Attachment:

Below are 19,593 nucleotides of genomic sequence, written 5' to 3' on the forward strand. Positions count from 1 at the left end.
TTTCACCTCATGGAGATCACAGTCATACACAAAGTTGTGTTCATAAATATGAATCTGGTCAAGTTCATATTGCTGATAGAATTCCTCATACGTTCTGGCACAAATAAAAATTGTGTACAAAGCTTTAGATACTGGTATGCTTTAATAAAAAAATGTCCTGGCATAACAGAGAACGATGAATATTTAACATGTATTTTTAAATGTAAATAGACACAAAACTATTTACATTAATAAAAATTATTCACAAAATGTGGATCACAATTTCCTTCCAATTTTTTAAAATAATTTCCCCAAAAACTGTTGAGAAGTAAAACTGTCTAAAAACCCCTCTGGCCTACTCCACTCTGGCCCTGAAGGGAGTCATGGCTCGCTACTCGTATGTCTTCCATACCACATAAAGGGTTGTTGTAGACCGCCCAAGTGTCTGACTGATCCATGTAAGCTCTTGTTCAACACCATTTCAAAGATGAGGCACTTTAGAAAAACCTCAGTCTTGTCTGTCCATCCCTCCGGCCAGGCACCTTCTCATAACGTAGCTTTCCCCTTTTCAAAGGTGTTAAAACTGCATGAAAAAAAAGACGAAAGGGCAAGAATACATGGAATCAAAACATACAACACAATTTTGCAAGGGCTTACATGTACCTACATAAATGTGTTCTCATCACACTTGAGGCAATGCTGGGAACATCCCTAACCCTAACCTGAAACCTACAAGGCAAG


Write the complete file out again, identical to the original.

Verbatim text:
Below are 19,593 nucleotides of genomic sequence, written 5' to 3' on the forward strand. Positions count from 1 at the left end.
TTTCACCTCATGGAGATCACAGTCATACACAAAGTTGTGTTCATAAATATGAATCTGGTCAAGTTCATATTGCTGATAGAATTCCTCATACGTTCTGGCACAAATAAAAATTGTGTACAAAGCTTTAGATACTGGTATGCTTTAATAAAAAAATGTCCTGGCATAACAGAGAACGATGAATATTTAACATGTATTTTTAAATGTAAATAGACACAAAACTATTTACATTAATAAAAATTATTCACAAAATGTGGATCACAATTTCCTTCCAATTTTTTAAAATAATTTCCCCAAAAACTGTTGAGAAGTAAAACTGTCTAAAAACCCCTCTGGCCTACTCCACTCTGGCCCTGAAGGGAGTCATGGCTCGCTACTCGTATGTCTTCCATACCACATAAAGGGTTGTTGTAGACCGCCCAAGTGTCTGACTGATCCATGTAAGCTCTTGTTCAACACCATTTCAAAGATGAGGCACTTTAGAAAAACCTCAGTCTTGTCTGTCCATCCCTCCGGCCAGGCACCTTCTCATAACGTAGCTTTCCCCTTTTCAAAGGTGTTAAAACTGCATGAAAAAAAAGACGAAAGGGCAAGAATACATGGAATCAAAACATACAACACAATTTTGCAAGGGCTTACATGTACCTACATAAATGTGTTCTCATCACACTTGAGGCAATGCTGGGAACATCCCTAACCCTAACCTGAAACCTACAAGGCAAG